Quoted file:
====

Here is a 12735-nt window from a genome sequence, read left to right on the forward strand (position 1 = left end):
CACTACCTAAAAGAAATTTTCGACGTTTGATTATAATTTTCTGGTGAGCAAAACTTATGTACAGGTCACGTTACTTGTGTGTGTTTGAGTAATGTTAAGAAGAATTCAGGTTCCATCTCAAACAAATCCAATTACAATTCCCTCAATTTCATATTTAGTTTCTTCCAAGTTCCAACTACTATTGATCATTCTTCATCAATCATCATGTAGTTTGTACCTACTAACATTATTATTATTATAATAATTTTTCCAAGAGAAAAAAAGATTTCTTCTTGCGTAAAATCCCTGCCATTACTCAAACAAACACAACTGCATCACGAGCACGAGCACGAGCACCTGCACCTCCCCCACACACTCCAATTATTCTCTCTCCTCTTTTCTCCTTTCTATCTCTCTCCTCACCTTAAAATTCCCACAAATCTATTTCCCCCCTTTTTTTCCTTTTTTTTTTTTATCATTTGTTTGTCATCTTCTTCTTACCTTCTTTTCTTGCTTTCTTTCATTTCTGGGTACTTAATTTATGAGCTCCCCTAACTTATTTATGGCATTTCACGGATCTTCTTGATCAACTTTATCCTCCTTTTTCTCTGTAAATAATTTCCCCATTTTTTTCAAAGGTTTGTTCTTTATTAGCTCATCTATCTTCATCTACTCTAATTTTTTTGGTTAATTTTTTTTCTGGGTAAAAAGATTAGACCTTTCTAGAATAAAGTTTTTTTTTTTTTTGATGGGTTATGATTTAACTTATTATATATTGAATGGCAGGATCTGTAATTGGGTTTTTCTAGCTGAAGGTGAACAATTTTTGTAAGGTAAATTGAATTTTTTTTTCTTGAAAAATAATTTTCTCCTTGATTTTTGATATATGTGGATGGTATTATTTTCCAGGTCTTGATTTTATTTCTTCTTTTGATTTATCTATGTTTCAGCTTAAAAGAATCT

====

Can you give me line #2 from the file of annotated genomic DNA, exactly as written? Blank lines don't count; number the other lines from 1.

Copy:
CACTACCTAAAAGAAATTTTCGACGTTTGATTATAATTTTCTGGTGAGCAAAACTTATGTACAGGTCACGTTACTTGTGTGTGTTTGAGTAATGTTAAGAAGAATTCAGGTTCCATCTCAAACAAATCCAATTACAATTCCCTCAATTTCATATTTAGTTTCTTCCAAGTTCCAACTACTATTGATCATTCTTCATCAATCATCATGTAGTTTGTACCTACTAACATTATTATTATTATAATAATTTTTCCAAGAGAAAAAAAGATTTCTTCTTGCGTAAAATCCCTGCCATTACTCAAACAAACACAACTGCATCACGAGCACGAGCACGAGCACCTGCACCTCCCCCACACACTCCAATTATTCTCTCTCCTCTTTTCTCCTTTCTATCTCTCTCCTCACCTTAAAATTCCCACAAATCTATTTCCCCCCTTTTTTTCCTTTTTTTTTTTTATCATTTGTTTGTCATCTTCTTCTTACCTTCTTTTCTTGCTTTCTTTCATTTCTGGGTACTTAATTTATGAGCTCCCCTAACTTATTTATGGCATTTCACGGATCTTCTTGATCAACTTTATCCTCCTTTTTCTCTGTAAATAATTTCCCCATTTTTTTCAAAGGTTTGTTCTTTATTAGCTCATCTATCTTCATCTACTCTAATTTTTTTGGTTAATTTTTTTTCTGGGTAAAAAGATTAGACCTTTCTAGAATAAAGTTTTTTTTTTTTTTGATGGGTTATGATTTAACTTATTATATATTGAATGGCAGGATCTGTAATTGGGTTTTTCTAGCTGAAGGTGAACAATTTTTGTAAGGTAAATTGAATTTTTTTTTCTTGAAAAATAATTTTCTCCTTGATTTTTGATATATGTGGATGGTATTATTTTCCAGGTCTTGATTTTATTTCTTCTTTTGATTTATCTATGTTTCAGCTTAAAAGAATCT